National Curriculum Links

The Polar Exploration Resources provide the opportunity for many meaningful cross-curricular links. However, schools will obviously have their own long term plans and curriculum mapping. Therefore, we have highlighted which subjects and areas of the national curriculum we believe could be covered if you used the whole collection.


Pupils should be taught to:

KS1 Human and physical geography

  • identify seasonal and daily weather patterns in the United Kingdom and the location of hot and cold areas of the world in relation to the Equator and the North and South Poles

KS2 Locational knowledge

  • identify the position and significance of latitude, longitude, Equator, Northern Hemisphere, Southern Hemisphere, the Tropics of Cancer and Capricorn, Arctic and Antarctic Circle, the Prime/Greenwich Meridian and time zones (including day and night)


Pupils should be taught to:

KS1 - Habitats

  • explore and compare the differences between things that are living, dead, and things that have never been alive

  • identify that most living things live in habitats to which they are suited and describe how different habitats provide for the basic needs of different kinds of animals and plants, and how they depend on each other

  • identify and name a variety of plants and animals in their habitats, including microhabitats

  • describe how animals obtain their food from plants and other animals, using the idea of a simple food chain, and identify and name different sources of food.

KS1 - Materials

  • identify and compare the suitability of a variety of everyday materials, including wood, metal, plastic, glass, brick, rock, paper and cardboard for particular uses

  • find out how the shapes of solid objects made from some materials can be changed by squashing, bending, twisting and stretching.

KS2- Living Things and Their Habitats

  • recognise that living things can be grouped in a variety of ways

  • explore and use classification keys to help group, identify and name a variety of living things in their local and wider environment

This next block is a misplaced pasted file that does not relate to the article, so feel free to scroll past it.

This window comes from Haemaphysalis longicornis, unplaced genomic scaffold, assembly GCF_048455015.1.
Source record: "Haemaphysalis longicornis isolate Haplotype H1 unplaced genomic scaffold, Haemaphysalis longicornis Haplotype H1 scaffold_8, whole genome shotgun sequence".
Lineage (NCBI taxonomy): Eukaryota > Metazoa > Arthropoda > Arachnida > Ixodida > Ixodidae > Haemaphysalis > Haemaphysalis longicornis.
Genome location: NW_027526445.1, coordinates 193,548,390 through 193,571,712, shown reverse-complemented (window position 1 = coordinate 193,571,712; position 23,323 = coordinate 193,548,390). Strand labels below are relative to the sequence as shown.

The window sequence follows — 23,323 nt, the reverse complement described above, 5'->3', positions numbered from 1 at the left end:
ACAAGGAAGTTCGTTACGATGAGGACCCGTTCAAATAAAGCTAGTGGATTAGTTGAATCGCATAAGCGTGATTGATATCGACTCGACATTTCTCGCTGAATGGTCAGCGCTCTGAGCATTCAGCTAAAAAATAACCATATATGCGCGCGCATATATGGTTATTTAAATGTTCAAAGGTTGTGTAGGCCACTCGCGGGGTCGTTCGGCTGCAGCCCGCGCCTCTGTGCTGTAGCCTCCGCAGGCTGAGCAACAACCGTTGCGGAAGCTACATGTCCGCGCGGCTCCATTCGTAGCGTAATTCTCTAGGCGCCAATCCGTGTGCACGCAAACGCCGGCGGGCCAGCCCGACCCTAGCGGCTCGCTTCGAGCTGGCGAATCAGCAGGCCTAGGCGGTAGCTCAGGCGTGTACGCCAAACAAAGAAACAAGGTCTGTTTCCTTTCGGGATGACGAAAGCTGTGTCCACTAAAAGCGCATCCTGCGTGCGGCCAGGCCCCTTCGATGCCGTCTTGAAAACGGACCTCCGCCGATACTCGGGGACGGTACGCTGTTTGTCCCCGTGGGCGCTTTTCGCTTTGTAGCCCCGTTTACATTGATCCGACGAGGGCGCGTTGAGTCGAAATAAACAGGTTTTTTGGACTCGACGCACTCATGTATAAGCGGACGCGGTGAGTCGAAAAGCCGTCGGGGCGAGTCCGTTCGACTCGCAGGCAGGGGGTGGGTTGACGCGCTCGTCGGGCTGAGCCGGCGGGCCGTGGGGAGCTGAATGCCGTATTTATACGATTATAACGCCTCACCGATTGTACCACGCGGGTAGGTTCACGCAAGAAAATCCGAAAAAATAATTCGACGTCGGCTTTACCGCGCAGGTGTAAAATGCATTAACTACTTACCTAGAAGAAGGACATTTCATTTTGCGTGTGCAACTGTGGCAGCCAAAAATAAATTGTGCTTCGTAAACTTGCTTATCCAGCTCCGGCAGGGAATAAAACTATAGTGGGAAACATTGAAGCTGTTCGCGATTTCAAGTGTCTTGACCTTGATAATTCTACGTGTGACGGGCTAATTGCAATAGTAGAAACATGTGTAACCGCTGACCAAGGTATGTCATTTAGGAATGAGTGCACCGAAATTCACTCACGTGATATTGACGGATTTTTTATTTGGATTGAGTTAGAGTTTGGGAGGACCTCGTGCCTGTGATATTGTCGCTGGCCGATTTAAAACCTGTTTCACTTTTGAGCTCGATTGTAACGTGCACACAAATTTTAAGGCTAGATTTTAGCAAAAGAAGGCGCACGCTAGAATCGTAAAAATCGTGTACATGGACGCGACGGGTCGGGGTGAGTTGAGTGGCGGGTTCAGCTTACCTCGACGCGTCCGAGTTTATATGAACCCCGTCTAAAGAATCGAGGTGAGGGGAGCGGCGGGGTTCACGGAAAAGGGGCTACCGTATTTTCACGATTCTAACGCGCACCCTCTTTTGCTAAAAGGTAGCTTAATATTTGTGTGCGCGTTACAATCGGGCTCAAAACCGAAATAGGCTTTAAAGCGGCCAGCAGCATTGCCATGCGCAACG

• recognise that environments can change and that this can sometimes pose dangers to living things.

  • describe the differences in the life cycles of a mammal, an amphibian, an insect and a bird

  • describe the life process of reproduction in some plants and animals.

KS2 - States of Matter

  • compare and group materials together, according to whether they are solids, liquids or gases

  • observe that some materials change state when they are heated or cooled, and measure or research the temperature at which this happens in degrees Celsius (°C)

  • identify the part played by evaporation and condensation in the water cycle and associate the rate of evaporation with temperature.


Pupils should be taught to:

  • compare durations of events [for example to calculate the time taken by particular events or tasks].

  • measure, compare, add and subtract: lengths (m/cm/mm); mass (kg/g); volume/capacity (l/ml)


Pupils should be taught to:

  • improvise and compose music for a range of purposes using the inter-related dimensions of music


Pupils should be taught about:

  • events beyond living memory that are significant nationally or globally e.g. famous Polar explorers and their expeditions

  • the lives of significant individuals in the past who have contributed to national and international achievements .e.g Shackleton and Scott


Pupils should be taught to:

Spoken language

  • give well-structured descriptions, explanations and narratives for different purposes, including for expressing feelings

Writing - composition

  • (KS1) develop positive attitudes towards and stamina for writing by: writing poetry and writing for different purposes

  • (KS2) plan their writing by:

  • identifying the audience for and purpose of the writing, selecting the appropriate form and using other similar writing as models for their own

  • noting and developing initial ideas, drawing on reading and research where necessary

draft and write by:

  • using further organisational and presentational devices to structure text and to guide the reader [for example, headings, bullet points, underlining]

Design & Technology

When designing and making, pupils should be taught to:

  • build and apply a repertoire of knowledge, understanding and skills in order to design and make high-quality prototypes and products for a wide range of users.

  • critique, evaluate and test their ideas and products and the work of others.

  • KS2 Design - use research and develop design criteria to inform the design of innovative, functional, appealing products that are fit for purpose, aimed at particular individuals or groups.

  • KS2 Make - select from and use a wider range of tools and equipment to perform practical tasks [for example, cutting, shaping, joining and finishing], accurately.


Pupils should be taught to:

  • (KS1) use technology purposefully to create, organise, store, manipulate and retrieve digital content

  • (KS2) use search technologies effectively, appreciate how results are selected and ranked, and be discerning in evaluating digital content

  • select, use and combine a variety of software (including internet services) on a range of digital devices to design and create a range of programs, systems and content that accomplish given goals, including collecting, analysing, evaluating and presenting data and information

Art & Design

Pupils should be taught to:

  • improve their mastery of art and design techniques, including drawing, painting and sculpture with a range of materials [for example, pencil, charcoal, paint, clay]